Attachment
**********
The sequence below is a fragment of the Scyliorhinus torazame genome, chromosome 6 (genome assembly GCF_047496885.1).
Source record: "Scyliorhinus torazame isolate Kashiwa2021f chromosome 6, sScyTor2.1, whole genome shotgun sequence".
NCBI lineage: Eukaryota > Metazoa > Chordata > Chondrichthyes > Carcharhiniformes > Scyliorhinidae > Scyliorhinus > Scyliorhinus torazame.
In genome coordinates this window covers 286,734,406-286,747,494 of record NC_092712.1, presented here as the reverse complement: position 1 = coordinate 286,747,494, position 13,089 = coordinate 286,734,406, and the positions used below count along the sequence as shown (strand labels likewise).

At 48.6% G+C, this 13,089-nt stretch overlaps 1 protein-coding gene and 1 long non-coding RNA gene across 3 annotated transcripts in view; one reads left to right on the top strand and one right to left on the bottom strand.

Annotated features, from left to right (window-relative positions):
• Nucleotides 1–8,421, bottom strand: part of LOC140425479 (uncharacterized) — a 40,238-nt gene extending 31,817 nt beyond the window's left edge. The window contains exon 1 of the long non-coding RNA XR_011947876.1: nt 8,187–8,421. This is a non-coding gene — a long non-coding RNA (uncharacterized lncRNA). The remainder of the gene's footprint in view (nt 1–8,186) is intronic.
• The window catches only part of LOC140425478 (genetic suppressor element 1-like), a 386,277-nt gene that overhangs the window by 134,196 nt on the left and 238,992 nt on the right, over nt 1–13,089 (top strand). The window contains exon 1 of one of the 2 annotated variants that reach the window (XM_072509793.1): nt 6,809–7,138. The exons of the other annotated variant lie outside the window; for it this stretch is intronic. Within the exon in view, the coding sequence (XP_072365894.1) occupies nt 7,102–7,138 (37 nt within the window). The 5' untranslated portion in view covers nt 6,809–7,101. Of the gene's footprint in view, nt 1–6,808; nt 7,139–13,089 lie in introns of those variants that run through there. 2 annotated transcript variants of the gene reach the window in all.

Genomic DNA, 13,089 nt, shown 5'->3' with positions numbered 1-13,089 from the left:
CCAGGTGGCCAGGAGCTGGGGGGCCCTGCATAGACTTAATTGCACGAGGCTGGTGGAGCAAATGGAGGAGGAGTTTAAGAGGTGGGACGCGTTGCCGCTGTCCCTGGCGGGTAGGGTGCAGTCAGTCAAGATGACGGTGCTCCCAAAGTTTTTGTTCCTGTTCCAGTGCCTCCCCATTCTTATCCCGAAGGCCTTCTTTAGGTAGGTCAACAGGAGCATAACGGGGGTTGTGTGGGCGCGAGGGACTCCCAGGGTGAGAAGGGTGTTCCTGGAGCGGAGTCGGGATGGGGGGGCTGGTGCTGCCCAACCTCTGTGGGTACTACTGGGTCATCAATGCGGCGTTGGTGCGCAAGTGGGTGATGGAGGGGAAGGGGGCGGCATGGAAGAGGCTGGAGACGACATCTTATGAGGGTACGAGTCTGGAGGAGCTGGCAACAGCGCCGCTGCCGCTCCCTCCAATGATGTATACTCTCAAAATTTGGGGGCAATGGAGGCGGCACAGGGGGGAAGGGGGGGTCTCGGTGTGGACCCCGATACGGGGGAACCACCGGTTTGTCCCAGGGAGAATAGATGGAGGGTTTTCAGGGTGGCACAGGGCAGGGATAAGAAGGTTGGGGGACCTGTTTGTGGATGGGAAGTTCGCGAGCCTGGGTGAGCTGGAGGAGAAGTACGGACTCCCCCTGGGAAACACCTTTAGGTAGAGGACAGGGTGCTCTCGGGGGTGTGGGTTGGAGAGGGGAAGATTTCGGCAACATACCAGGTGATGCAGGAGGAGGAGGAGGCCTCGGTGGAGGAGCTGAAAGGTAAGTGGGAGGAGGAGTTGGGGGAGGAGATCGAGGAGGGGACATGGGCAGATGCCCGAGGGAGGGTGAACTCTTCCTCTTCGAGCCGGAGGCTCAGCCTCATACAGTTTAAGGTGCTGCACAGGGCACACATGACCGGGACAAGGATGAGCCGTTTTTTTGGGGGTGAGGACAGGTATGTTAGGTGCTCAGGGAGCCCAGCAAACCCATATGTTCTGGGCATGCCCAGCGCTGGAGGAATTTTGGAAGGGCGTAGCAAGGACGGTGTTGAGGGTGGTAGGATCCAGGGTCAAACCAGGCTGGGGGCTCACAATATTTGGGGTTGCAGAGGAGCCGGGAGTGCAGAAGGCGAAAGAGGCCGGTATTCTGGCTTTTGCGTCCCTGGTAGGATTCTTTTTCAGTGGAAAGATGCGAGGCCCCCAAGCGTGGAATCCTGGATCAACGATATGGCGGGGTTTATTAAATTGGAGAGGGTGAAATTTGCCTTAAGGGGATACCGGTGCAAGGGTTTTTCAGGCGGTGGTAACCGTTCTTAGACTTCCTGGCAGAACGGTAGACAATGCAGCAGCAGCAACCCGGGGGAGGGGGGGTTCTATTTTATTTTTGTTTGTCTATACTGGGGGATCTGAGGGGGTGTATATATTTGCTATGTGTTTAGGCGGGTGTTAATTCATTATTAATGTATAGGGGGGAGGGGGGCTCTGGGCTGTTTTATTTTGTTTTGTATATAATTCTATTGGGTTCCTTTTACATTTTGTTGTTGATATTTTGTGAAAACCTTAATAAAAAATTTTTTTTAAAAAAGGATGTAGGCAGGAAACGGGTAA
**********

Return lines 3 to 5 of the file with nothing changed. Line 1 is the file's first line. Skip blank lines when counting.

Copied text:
NCBI lineage: Eukaryota > Metazoa > Chordata > Chondrichthyes > Carcharhiniformes > Scyliorhinidae > Scyliorhinus > Scyliorhinus torazame.
In genome coordinates this window covers 286,734,406-286,747,494 of record NC_092712.1, presented here as the reverse complement: position 1 = coordinate 286,747,494, position 13,089 = coordinate 286,734,406, and the positions used below count along the sequence as shown (strand labels likewise).

At 48.6% G+C, this 13,089-nt stretch overlaps 1 protein-coding gene and 1 long non-coding RNA gene across 3 annotated transcripts in view; one reads left to right on the top strand and one right to left on the bottom strand.